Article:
As the price of Provence rosé wines increases and as demand outstrips supply, so canny buyers should be looking to the Southern French wine region of IGP Pays d’Oc, for value, variety and quality, writes Elizabeth Gabay MW. Here she picks out her Top 20 rosés starting with the most popular variety – Grenache-based wines – then Cinsault, unusual varieties, and more gastronomic wines featuring darker grape varieties like Cabernet Sauvignon.
“Rosés from IGP Pays d’Oc must now be regarded as a serious contender in the southern French rosé sector,” writes Gabay.
Last year I wrote here about my tasting of a hundred rosés from IGP Pays d’Oc, many of which were seeking UK distribution. With the arrival of coronavirus, this year’s tasting was restricted to those available in the UK, resulting in a smaller selection.
As with last year, the quality was evident, supporting the market view that IGP Pays d’Oc, the largest producer of rosé in France, is a rival to the rosés of Provence, with both often listed under the banner ‘southern French rosé.’ To UK buyers the exact indication of region or appellation within the south of France, whether IGP or AOP, is often less important than price/label/packaging, as consumers are generally unaware of the differences.
Simon Jerome, buying director of Matthew Clark believes that customers are often not bothered where the rosé comes from; “Most people do not understand the difference or care. Most of these details are hidden away on the back labels.” This was confirmed at this year’s tasting where almost half the bottles did not display the IGP Pays d’Oc origin on the front label.
Importer Daniel Lambert confirmed that IGP Pays d’Oc sales are successful because of quality and the original grape variety. To guarantee the labels’ reputation, any wine which bears the IGP Pays d’Oc label has to be tasted blind by a professional panel to assess their quality. However, the origin has its importance as well since the combination of different soils, sun and know-how of the winemakers make the Pays d’Oc IGP wines special in their diversity.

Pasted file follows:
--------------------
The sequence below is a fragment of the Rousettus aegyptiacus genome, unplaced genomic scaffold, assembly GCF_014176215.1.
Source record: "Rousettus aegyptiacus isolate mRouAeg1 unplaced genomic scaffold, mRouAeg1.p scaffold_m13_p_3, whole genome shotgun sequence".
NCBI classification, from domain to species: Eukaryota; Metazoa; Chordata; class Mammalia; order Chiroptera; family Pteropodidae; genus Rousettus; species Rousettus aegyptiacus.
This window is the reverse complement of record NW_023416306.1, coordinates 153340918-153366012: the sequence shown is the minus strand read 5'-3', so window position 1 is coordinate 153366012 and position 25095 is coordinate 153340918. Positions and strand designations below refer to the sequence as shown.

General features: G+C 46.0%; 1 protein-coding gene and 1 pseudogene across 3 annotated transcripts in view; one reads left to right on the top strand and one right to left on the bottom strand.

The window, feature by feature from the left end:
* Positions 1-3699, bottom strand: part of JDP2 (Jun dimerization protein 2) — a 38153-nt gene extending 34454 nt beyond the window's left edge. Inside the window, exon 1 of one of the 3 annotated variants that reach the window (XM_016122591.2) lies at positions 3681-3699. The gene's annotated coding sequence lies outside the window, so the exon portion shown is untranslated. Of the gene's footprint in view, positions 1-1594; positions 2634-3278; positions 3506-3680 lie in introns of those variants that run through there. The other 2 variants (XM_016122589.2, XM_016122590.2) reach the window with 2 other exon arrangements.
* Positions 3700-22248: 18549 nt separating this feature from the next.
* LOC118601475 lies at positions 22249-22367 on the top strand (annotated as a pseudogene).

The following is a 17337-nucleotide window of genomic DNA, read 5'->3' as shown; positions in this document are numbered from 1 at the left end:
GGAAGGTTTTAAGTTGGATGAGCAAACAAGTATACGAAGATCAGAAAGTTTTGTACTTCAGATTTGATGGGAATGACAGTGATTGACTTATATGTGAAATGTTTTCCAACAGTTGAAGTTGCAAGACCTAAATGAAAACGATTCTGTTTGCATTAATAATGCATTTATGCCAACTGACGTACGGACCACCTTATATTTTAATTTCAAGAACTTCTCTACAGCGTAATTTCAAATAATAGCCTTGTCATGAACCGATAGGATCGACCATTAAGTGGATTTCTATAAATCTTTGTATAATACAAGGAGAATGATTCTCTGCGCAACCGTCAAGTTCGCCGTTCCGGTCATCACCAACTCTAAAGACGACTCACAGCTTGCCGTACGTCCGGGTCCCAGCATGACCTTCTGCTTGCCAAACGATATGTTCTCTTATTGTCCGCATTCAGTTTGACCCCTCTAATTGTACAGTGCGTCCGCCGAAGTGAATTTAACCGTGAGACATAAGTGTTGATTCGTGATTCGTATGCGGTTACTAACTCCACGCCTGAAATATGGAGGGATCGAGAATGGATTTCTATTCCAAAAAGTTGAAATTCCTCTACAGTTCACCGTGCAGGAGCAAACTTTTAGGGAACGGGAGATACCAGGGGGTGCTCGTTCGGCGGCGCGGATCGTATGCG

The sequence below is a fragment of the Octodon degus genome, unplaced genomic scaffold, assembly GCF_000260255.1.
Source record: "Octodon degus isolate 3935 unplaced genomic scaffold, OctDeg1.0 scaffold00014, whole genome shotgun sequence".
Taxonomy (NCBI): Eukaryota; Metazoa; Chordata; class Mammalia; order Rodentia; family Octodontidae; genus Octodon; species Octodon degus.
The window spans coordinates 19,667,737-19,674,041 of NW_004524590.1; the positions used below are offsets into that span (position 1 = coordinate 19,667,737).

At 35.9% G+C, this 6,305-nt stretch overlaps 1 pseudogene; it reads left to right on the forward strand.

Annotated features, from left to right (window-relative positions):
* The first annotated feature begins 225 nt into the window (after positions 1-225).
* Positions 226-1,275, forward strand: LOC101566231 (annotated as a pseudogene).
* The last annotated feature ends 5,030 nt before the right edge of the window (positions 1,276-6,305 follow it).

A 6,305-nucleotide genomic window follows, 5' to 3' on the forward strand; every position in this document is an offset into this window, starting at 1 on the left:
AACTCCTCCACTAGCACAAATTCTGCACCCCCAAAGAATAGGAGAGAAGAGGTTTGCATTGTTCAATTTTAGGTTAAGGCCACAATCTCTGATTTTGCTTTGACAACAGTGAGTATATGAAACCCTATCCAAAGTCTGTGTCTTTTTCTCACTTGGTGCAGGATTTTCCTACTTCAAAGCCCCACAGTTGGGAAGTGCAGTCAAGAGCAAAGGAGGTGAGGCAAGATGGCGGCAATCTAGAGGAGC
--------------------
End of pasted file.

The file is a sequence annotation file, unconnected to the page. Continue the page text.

The majority, in this tasting at least, showed the more traditional southern French, Grenache-Cinsault style with a paler colour, dry with fresh but not high acidity and ripe round fruit, and sometimes herbal garrigue hints. I particularly liked those showing a touch of additional fruity charm.
Grenache-dominant rosés: the most popular variety
Varietal wines are the soul of IGP Pays d’Oc, and over half indicated the variety on the front label. Grenache is the most popular variety for rosé, so unsurprisingly Grenache-dominant rosés made up the largest part of my selection. I particularly liked those with pronounced varietal red berry fruit. Bruno Andreu’s Aromatic (Grenache with a touch of Syrah) has ripe cherry and raspberry fruit with bitter almonds and sour wild berry acidity (£9 Champagne & Chateaux). Les Vignobles Foncalieu’s La Rosaline (Grenache Syrah) has soft ripe berry fruit, vibrant hedgerow acidity and a crisp, crunchy finish (£7 Berkmann). Domaine de la Jasse’s Coeur de Cuvée (Grenache, with Syrah and Merlot) has intense raspberry jam, full structure and fresh acidity. (£12.50 JN Wines) Domaine Boissezon Guiraud’s La Dame Rose (Mourvedre and Grenache) has floral and red berry fruit and crisp acidity (Cranstons of Cumbria). Michel Chapoutier‘s Marius (Grenache and Cinsault), was one of the darkest rosés, full of juicy red fruit and crunchy acidity (£9.99 Ministry of Drinks). Foncalieu’s Le Versant (Grenache) which comes with either a classic label or a limited-edition jazz label, is full of intense raspberry fruit, wild berry acidity and a restrained mineral serious finish (£10 Bibendum). Calmel & Joseph’s Villa Blanche (Grenache Gris and Grenache Noir) has intense creamy structure with white peach and redcurrant fruit (Daniel Lambert Wines, around £11.99).